Eagle Hut

Posted by Tory Historian Saturday, April 25, 2009 ,

Tory Historian walked down the Aldwych today from Bush House towards the Strand and Trafalgar Square (eat you heart out Burlington Bertie) and managed to miss the St George's Day celebrations, which was no great tragedy as Tory Historian dislikes state sponsored jollification.

The route went past the memorial to Eagle Hut, carefully photographed, that is in the wall of Bush House, just next to India House. It is a moving plaque that reminds us of an alliance and friendship sealed at a time of hardship.

This note tells us that Eagle Huts for American servicemen overseas were initiated by a General Order (#26-II-1) by U.S. Commander-in-Chief General John Pershing.

Published on 28 August 1917 it affirmed that the Y.M.C.A. would "provide for the amusement and recreation of the troops by means of its usual programme of social, physical, educational and religious services".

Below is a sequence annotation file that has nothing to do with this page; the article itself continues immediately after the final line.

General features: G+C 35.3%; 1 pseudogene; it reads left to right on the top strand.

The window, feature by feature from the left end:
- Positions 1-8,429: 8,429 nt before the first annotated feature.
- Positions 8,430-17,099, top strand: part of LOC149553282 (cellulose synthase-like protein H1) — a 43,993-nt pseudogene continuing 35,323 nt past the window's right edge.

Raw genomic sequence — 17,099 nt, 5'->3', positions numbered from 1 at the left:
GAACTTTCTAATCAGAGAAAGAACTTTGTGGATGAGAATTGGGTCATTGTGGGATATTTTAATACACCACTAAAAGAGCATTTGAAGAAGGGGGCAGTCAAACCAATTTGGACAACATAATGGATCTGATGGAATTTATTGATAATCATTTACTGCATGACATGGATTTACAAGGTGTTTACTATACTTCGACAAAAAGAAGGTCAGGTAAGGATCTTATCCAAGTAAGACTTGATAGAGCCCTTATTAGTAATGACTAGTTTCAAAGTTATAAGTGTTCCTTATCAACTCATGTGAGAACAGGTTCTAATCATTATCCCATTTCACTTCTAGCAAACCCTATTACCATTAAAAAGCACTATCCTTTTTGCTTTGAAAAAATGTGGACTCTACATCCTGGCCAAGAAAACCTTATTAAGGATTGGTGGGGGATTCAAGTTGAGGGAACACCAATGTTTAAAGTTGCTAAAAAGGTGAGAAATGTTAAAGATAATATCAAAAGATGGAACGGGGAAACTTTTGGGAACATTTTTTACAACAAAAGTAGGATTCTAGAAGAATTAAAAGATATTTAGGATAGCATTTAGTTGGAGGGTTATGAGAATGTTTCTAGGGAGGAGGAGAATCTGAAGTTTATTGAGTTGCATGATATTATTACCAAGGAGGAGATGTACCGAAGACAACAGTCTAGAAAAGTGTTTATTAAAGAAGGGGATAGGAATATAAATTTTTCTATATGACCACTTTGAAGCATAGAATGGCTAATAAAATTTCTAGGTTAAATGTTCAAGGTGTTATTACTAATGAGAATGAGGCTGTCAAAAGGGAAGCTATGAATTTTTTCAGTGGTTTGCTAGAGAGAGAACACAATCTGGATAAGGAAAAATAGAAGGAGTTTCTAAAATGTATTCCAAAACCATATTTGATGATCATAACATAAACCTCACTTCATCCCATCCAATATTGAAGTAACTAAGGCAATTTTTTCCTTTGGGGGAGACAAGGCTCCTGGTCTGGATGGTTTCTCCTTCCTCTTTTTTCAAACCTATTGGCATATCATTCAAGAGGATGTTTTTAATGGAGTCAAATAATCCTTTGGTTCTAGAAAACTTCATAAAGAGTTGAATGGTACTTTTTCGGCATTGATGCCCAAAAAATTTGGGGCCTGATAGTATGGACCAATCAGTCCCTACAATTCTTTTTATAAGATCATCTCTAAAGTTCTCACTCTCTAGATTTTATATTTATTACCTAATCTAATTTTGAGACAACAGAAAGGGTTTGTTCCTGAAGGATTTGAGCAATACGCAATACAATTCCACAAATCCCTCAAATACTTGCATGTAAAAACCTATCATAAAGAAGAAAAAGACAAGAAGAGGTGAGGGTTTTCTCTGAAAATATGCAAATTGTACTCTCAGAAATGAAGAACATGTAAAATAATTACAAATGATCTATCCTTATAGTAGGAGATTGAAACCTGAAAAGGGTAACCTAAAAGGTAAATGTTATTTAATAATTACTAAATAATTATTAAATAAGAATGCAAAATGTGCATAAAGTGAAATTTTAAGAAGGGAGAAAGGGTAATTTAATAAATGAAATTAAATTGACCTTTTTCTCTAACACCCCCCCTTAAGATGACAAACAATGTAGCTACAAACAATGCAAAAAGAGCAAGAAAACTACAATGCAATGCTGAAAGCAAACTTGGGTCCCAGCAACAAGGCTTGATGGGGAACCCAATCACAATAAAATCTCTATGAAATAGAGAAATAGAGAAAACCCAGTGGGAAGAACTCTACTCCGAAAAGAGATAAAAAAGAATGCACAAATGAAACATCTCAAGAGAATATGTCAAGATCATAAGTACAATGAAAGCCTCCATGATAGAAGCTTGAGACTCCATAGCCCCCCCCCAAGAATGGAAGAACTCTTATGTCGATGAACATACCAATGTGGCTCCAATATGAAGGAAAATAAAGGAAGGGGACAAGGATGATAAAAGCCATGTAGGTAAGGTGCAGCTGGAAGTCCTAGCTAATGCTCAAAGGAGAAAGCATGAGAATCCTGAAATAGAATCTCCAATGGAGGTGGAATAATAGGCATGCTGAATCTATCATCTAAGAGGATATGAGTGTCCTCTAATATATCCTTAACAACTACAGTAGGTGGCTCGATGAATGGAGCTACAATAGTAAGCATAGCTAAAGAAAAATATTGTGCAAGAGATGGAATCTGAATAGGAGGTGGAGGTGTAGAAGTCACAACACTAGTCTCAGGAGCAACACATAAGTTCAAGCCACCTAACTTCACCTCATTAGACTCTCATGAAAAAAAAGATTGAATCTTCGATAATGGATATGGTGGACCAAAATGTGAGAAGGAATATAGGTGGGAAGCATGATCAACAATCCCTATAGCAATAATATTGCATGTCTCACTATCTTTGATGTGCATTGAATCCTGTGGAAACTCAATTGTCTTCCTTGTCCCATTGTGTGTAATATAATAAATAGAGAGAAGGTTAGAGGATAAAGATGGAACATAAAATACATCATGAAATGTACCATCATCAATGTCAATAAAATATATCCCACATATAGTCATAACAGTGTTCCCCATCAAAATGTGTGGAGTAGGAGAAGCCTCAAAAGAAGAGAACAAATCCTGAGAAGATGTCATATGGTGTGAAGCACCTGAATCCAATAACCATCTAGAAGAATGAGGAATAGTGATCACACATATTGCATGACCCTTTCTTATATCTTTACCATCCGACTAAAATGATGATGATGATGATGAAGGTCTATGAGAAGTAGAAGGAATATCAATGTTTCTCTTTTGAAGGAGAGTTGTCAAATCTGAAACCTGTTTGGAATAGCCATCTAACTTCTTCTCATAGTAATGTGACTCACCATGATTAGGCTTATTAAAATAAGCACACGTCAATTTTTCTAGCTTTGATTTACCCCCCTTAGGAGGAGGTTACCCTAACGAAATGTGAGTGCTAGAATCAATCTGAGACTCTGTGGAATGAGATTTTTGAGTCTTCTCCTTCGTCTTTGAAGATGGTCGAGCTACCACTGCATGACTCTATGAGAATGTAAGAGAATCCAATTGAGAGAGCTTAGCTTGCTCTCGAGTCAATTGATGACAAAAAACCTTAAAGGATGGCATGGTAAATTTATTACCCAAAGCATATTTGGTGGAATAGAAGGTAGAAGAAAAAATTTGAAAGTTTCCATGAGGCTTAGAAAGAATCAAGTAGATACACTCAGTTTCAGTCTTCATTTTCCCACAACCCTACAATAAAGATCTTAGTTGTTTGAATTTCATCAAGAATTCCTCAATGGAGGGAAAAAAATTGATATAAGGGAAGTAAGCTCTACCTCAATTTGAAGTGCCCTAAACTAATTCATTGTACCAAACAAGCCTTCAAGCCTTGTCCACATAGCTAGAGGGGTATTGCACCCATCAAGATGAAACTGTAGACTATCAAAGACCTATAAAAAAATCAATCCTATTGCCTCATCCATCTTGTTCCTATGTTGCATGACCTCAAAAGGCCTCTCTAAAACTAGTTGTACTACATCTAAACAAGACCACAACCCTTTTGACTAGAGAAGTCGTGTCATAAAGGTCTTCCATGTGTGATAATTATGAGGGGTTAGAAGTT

Perhaps the most famous of the servicemen's centres was the so-called Eagle Hut opened in London on 3 September 1917. Operated by the Y.M.C.A. the centre, staffed by some 800 voluntary personnel, offered overnight accommodation and food for American servicemen passing through London.

The centre additionally helped with arrangements for London sightseeing tours and entertainment. Turnover was heavy: in February 1919 alone 134,566 meals were served. The Eagle Hut remained open beyond the armistice, finally closing its doors on 25 August 1919.
The plaque goes further. Its text reads:
This tablet marks the site of EAGLE HUT where services to the men of American and Allied Forces testified to the friendship of the English speaking peoples.
Characteristically, the plaque is not very noticeable and few people know about it.


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